Occupying some 16,000 acres beneath the snowcapped San Juan Mountains is the Double RL Ranch, the Colorado getaway of fashion designer Ralph Lauren and his wife, Ricky.
The ranch includes a main lodge, three guest tepees and several outbuildings.
The living room of the four bedroom primary structure. Pieces from the Ralph Lauren Home collection, such as the suede sofa and club chair, fill the compound’s interiors. A work by Fritz Scholder is above the fireplace. The cowboy hat on the table in the foreground once belonged to John Wayne.
In the master bedroom, concho belts and an Indian chief blanket with an American flag motif, both 1880s, hang on a ledge holding an Apache olla basket, at right. The 19th-century breastplate with mirror, at left, is believed to have come from the Blackfoot Indian tribe.
Art Nouveau-style lamps illuminate a living area that lies alongside a bar and dining area. On the mantel is a photogravure, left, by Edward S. Curtis, a chronicler of Native American culture. The canoe hanging above is a Canadian birchbark. Stickley wood chairs.
Leather armchairs provide comfortable seating when the couple and their guests watch movies. “Although the ranch is a work in progress, there’s a real feeling of heritage here,” says Ralph Lauren. “Everything is authentic to me—and pleasing to my eye.”
The couple often use the space to serve breakfast to family, including their three children, and the cowboys working at the ranch.
The terrace faces the tack house. “After 20 years here, I still notice new things, depending on the time of day,” says Ralph Lauren.
Little Brown Cabin
“The cabin is named after Billy Brown, who lived in it when he homesteaded part of the ranch in the 1880s,” says Ralph Lauren. “It was moved from its original site.”
Little Bear Cabin
The interior of the cabin, which is named after two curious bear cubs that frequented the area during construction, is lined with logs from an 1880s Montana barn. An Edward S. Curtis photogravure rests on the rock fireplace’s wood mantel.
The mudroom serves as a storage area for leather chaps, riatas, stirrups, early snowshoes from Taos and Native American-made fishing accessories.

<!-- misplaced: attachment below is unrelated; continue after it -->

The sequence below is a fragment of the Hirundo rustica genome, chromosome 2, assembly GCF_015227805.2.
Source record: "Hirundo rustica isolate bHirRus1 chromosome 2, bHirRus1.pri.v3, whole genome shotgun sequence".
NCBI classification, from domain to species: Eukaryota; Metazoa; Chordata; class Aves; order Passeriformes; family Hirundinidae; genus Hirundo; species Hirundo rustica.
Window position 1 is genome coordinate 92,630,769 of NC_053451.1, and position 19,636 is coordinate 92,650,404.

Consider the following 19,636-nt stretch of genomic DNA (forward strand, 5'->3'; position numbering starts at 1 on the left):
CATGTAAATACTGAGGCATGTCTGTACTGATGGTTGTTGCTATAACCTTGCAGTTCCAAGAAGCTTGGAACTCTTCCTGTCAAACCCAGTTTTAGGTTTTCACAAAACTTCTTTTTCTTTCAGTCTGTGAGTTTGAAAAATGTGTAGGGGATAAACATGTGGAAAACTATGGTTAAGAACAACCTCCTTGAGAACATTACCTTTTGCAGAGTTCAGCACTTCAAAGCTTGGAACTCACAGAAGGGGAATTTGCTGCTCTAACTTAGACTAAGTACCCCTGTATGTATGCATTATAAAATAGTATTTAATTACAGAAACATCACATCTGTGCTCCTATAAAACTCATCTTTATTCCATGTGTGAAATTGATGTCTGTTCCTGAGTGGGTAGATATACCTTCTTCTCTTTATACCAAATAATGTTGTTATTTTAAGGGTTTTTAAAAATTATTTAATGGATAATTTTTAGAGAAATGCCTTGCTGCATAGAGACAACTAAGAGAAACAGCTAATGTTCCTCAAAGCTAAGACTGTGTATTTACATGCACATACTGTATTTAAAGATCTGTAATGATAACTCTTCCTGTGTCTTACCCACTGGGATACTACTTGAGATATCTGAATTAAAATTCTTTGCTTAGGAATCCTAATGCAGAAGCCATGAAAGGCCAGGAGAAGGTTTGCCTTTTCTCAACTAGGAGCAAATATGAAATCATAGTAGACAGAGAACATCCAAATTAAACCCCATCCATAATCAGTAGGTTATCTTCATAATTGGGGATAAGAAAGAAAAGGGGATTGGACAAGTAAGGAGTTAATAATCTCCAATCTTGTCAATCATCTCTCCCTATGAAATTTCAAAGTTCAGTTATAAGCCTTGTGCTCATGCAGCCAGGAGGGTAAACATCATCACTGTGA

Like most of the dwellings on the property, the space is equipped with accommodations for as many as eight visitors. Before the rock wall is a 19th-century painted stepback cupboard that was found in the South. On the table is a Santo Domingo dough bowl.
Little Blues Pony Cabin
Near a pasture where the horses often graze, the cabin is partly constructed from a dismantled barn from Montana. Blue accents, such as the small wood chair, are displayed throughout. The photograph is by Karl Moon. The bed was acquired in Pennsylvania.
A rebuilt clawfoot tub, a Shaker-style basket and a New Mexican Navajo rug are in the bath. Ralph Lauren Home multicolored towels; red Polo towels.
The pool, which reflects the faraway mountainscape, is located just off the main lodge and is accompanied by a gym.
The barn was built by the homesteading Vance family. “My family and I ride out to it on horseback for dinner,” says the designer.
A place setting includes Ralph Lauren Home placemats, napkins and flatware. The Double RL Ranch logo is on the plate.
Sun streams in through an American flag to the dining area, which is decorated for a Christmas meal. Sage and willow branches from the ranch grounds adorn the tree. The tablecloth is French lace.
A pair of 1960s-style butterfly chairs flank the entrance to the 1960s silver Airstream trailer the couple offer to their guests. “The interiors are redesigned in an Army-surplus style,” the designer says. A canopy over the wood-plank platform protects visitors from the elements.
A collection of Indian blankets warms the inside of one of three guest tepees, which measures 28 feet in diameter. Since they have no heating or cooling systems, the structures are used in the milder months.
The exterior was handpainted by Native American artists.
Tom Harrington on a cattle drive. “There’s such a sense of space at the ranch,” says Ralph Lauren. “Whether Ricky and I are riding horses or driving, we’re at ease, surrounded by the mountains. It’s completely restful and inspiring.”